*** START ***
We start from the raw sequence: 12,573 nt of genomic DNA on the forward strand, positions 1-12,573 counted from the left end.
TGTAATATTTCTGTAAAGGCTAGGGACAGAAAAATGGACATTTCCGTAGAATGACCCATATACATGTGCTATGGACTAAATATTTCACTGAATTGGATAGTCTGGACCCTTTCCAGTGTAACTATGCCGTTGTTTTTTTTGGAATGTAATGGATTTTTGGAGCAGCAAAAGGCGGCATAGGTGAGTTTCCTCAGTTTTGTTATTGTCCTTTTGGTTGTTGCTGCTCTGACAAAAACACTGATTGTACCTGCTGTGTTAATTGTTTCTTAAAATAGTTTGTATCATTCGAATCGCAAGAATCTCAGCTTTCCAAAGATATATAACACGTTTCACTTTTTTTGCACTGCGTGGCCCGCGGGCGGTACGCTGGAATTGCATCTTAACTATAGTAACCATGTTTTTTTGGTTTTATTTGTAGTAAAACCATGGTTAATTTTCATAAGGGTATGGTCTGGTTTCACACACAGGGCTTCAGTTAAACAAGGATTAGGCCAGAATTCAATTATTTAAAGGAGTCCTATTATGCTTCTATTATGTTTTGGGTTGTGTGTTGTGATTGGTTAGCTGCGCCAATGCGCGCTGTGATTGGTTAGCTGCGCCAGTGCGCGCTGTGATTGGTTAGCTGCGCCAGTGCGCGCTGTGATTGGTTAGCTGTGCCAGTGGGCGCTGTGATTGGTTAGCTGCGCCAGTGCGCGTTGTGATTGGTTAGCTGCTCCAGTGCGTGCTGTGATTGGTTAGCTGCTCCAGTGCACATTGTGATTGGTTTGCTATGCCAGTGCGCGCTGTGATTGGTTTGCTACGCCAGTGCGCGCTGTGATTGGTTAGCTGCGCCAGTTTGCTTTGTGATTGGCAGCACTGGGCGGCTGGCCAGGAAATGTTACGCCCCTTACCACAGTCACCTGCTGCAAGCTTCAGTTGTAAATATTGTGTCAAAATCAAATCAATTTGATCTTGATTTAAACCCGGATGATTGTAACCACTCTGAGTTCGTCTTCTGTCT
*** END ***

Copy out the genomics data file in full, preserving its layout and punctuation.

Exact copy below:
We start from the raw sequence: 12,573 nt of genomic DNA on the forward strand, positions 1-12,573 counted from the left end.
TGTAATATTTCTGTAAAGGCTAGGGACAGAAAAATGGACATTTCCGTAGAATGACCCATATACATGTGCTATGGACTAAATATTTCACTGAATTGGATAGTCTGGACCCTTTCCAGTGTAACTATGCCGTTGTTTTTTTTGGAATGTAATGGATTTTTGGAGCAGCAAAAGGCGGCATAGGTGAGTTTCCTCAGTTTTGTTATTGTCCTTTTGGTTGTTGCTGCTCTGACAAAAACACTGATTGTACCTGCTGTGTTAATTGTTTCTTAAAATAGTTTGTATCATTCGAATCGCAAGAATCTCAGCTTTCCAAAGATATATAACACGTTTCACTTTTTTTGCACTGCGTGGCCCGCGGGCGGTACGCTGGAATTGCATCTTAACTATAGTAACCATGTTTTTTTGGTTTTATTTGTAGTAAAACCATGGTTAATTTTCATAAGGGTATGGTCTGGTTTCACACACAGGGCTTCAGTTAAACAAGGATTAGGCCAGAATTCAATTATTTAAAGGAGTCCTATTATGCTTCTATTATGTTTTGGGTTGTGTGTTGTGATTGGTTAGCTGCGCCAATGCGCGCTGTGATTGGTTAGCTGCGCCAGTGCGCGCTGTGATTGGTTAGCTGCGCCAGTGCGCGCTGTGATTGGTTAGCTGTGCCAGTGGGCGCTGTGATTGGTTAGCTGCGCCAGTGCGCGTTGTGATTGGTTAGCTGCTCCAGTGCGTGCTGTGATTGGTTAGCTGCTCCAGTGCACATTGTGATTGGTTTGCTATGCCAGTGCGCGCTGTGATTGGTTTGCTACGCCAGTGCGCGCTGTGATTGGTTAGCTGCGCCAGTTTGCTTTGTGATTGGCAGCACTGGGCGGCTGGCCAGGAAATGTTACGCCCCTTACCACAGTCACCTGCTGCAAGCTTCAGTTGTAAATATTGTGTCAAAATCAAATCAATTTGATCTTGATTTAAACCCGGATGATTGTAACCACTCTGAGTTCGTCTTCTGTCT